The state of Chiapas, home to the majority of the Zapatistas and also one of Mexico’s poorest states, made history on Sunday by ousting the deeply entrenched PRI, which in July lost control of the country for the first time in more than 70 years when Vicente Fox won the presidential elections.
Pablo Salazar, an independent senator at the head of an eight-party alliance wrested control from the PRI party to become the new governor of Chiapas.
In a state where violence by military and paramilitary forces towards the local indigenous people is common place, there were grave fears for the safety of voters. Thousands of electoral officials and independent observers who fanned out across the state on Sunday to keep an eye on voting reported only scattered problems. For most voters, casting their ballots was an act of courage.
Survivors of the 1997 massacre of 45 people in the village of Acteal marched for four hours through the mountains to vote in Los Chorros, the town that had expelled them, and home to many of their paramilitary attackers.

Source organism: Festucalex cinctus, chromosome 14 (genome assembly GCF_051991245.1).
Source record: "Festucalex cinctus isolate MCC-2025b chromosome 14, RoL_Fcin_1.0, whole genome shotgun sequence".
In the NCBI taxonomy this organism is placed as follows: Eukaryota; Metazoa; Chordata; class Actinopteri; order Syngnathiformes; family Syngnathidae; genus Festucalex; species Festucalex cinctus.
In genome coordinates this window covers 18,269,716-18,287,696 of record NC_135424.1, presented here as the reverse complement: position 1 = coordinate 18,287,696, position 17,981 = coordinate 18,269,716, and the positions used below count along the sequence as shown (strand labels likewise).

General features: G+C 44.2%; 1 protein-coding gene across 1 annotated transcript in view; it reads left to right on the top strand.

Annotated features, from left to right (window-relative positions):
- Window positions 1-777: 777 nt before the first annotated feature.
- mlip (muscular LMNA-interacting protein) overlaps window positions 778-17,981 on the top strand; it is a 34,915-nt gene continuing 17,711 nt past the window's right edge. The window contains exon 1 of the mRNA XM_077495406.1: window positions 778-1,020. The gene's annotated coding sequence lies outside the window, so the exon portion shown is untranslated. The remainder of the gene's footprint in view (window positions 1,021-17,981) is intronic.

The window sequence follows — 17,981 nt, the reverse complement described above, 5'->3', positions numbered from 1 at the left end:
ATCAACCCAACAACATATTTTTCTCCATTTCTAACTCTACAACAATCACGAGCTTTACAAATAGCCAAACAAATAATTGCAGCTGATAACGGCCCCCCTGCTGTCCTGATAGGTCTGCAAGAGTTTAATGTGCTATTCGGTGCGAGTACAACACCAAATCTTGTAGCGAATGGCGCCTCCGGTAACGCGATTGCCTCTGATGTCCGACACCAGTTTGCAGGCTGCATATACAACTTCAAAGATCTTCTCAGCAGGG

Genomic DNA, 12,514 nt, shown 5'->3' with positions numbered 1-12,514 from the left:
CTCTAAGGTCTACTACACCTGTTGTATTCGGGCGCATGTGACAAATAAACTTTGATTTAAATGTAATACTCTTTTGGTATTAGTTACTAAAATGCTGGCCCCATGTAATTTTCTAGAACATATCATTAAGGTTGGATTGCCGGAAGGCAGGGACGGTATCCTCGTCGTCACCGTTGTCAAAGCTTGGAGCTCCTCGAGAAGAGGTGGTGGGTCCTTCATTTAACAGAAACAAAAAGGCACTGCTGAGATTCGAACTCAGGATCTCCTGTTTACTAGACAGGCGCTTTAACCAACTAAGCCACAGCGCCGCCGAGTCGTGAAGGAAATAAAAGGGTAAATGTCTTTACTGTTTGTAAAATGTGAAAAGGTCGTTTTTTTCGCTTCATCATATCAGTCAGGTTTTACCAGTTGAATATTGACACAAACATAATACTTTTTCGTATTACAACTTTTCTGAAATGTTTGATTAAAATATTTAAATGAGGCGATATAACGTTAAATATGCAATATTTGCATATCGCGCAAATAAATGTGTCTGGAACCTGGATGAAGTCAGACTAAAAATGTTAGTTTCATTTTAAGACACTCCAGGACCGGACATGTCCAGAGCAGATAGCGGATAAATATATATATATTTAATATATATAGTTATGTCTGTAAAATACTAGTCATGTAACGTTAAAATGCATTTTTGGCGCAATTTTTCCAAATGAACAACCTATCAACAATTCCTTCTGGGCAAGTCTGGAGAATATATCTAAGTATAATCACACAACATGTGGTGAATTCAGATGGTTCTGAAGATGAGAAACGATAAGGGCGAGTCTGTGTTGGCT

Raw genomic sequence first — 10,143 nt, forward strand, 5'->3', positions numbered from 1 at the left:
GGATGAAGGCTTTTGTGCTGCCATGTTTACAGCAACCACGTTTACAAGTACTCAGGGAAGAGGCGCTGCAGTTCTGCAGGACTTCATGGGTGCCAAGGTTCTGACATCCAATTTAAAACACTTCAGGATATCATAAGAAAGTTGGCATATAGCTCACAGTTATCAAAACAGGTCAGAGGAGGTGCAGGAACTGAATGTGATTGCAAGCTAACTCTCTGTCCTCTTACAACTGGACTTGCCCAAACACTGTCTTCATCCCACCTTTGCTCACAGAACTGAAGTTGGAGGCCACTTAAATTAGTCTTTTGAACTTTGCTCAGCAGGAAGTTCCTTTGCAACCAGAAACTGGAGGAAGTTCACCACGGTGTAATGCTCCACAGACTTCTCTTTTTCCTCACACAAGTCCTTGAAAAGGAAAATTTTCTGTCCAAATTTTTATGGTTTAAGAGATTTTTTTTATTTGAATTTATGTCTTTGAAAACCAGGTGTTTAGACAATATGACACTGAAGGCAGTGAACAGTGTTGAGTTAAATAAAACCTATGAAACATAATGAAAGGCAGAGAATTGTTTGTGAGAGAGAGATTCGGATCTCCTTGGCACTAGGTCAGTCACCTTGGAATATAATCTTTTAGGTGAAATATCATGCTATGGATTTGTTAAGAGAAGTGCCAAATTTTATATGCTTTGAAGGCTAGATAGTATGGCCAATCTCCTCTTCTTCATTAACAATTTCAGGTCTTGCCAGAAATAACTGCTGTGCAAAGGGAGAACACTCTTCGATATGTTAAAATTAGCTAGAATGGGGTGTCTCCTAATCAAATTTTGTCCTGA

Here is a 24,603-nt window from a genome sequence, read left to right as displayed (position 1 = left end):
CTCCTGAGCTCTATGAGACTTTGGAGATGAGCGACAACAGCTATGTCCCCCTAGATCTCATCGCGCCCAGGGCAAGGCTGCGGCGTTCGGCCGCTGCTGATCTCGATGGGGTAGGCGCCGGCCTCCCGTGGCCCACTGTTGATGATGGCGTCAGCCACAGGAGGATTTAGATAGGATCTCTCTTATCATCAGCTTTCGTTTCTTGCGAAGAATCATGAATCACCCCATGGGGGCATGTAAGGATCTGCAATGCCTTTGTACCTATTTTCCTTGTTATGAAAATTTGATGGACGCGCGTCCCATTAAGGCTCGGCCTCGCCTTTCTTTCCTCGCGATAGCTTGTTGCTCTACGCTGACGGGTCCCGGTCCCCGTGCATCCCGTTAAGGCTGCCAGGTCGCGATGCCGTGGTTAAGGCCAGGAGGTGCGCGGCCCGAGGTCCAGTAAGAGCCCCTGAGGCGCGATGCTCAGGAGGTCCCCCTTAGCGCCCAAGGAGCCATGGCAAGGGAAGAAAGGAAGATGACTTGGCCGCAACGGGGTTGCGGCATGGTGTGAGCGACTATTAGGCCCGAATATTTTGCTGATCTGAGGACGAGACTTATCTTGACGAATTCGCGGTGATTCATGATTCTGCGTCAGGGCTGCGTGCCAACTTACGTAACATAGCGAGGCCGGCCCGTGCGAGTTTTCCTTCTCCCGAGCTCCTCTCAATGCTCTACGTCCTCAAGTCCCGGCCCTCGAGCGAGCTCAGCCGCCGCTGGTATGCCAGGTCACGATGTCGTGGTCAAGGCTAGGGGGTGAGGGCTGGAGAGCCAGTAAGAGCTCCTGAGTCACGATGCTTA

Pablo Salazar focused his campaign on the still unbrokered peace with the Zapatistas. He pledged to reduce the military presence in Chiapas, solve the religious, ethnic political and land disputes, and promote dialogue between the government and the Zapatistas. Salazar even charged the current government with antagonizing the Zapatistas and their supporters through an increased military presence that he said fomented violence and stalled peace talks.
- Luis Hernandez, a journalist with the Mexico daily, La Jornada. He has extensively covered Chiapas.
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